All of my face paints and glitter are of the highest cosmetic grade and are approved by EU and FDA.
Here is some educational info for better understanding:
Only paints and products designed for use on the skin should be used for face painting. All of them MUST say ‘cosmetic’ or ‘makeup’ or 'face and body paint' on them. Any reputable face paint artist will gladly share the names of the paints they use with you. If they won’t tell you, that is a big red flag and not worth the risk. “I’ve always used craft paints, and had no problems at all” or “Everything we use is “Non-Toxic” are not acceptable answers.
Why is this important? The skin is the largest organ of the body. Its job is to protect everything within it. We must treat it kindly and with products designed only for its use. Using products with a cosmetic or a makeup rating ensures that it has undergone vigorous extensive testing and met a high standard. Craft paints are not designed for use on the skin and therefore do not meet these standards. In fact, many craft paints have common allergens and carcinogens in them. Any craft paint company will advise you not to expose the skin to many of their products. They were not designed for such use and could result in rashes, scarring, blisters, etc.
The truth about NON-TOXIC: Non-toxic truly means that you can touch or ingest/eat something bearing that label and probably not die as a result. The stomach has powerful acids to dilute or digest the particles to render them with minimal harm to the digestive system. Products absorbed through the skin do not go through such process. You can actually eat poison ivy with less consequence than if you rub it on your skin. (Because the digestive juices beginning with the saliva in your mouth begin to neutralize it immediately.) Especially the kids’ skin: small children become intoxicated after prolonged skin exposure to alcohol (ethanol bandages applied to damaged skin). Bottom line: "Non-toxic" means safe to eat, not to rub on the skin. Another important detail: face paints are designed to be used on many faces in a row, so they already contain antibacterial agents in them.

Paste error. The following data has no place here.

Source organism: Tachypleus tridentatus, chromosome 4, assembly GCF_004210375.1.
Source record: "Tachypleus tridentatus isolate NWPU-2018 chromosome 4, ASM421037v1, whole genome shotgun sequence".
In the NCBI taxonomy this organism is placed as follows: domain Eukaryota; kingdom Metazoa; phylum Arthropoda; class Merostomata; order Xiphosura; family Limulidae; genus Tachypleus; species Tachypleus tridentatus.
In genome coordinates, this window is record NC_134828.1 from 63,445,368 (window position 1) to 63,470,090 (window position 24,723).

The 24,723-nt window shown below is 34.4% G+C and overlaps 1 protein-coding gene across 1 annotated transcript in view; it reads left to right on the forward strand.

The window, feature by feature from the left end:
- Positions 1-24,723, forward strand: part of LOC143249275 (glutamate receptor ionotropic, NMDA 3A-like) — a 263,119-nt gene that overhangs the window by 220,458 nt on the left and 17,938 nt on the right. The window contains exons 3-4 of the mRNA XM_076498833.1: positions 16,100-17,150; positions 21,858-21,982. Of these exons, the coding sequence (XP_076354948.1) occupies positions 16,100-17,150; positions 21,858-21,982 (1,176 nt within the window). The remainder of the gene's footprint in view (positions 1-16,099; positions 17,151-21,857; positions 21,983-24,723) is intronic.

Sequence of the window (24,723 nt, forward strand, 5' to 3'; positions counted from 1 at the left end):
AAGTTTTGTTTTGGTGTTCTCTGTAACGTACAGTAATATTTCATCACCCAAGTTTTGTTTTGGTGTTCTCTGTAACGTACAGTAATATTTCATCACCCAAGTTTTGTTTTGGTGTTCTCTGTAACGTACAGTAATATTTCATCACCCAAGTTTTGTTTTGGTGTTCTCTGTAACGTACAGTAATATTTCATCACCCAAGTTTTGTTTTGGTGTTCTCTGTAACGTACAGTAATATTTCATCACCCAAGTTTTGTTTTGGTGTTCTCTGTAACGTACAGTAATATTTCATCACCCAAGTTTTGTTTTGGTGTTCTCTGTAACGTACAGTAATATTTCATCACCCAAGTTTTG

Glitter or sparkles must have a cosmetic rating as well. Cosmetic grade glitter is cut finer and in an octagon shape and is made of polyester. This means that should it get into the eye, it won’t scratch the cornea. It may cause some discomfort no more than getting an eyelash in your eye, but it will do no harm. Polyester glitter feels very soft when rubbed between your fingers.
Glitters purchased in the craft department are often metallic and bigger pieces so they sparkle in a bolder fashion than needed for makeup. It feels gritty when rubbed between the fingers. Metallic craft glitter should not be used for face painting. The only safe glitters for face painting are made of polyester, and should be .008 microns in size or smaller. That is the size that the FDA classifies as “cosmetic size” and safe for use on skin.
100% of the products and supplies I use are bought in Hokey Pokey Shop --
the largest professional face and body paint online store in Canada.
To clean my brushes, I first wash them with baby shampoo (completely, with handles),
then boil the bristles, also called tuft, in the boiling water.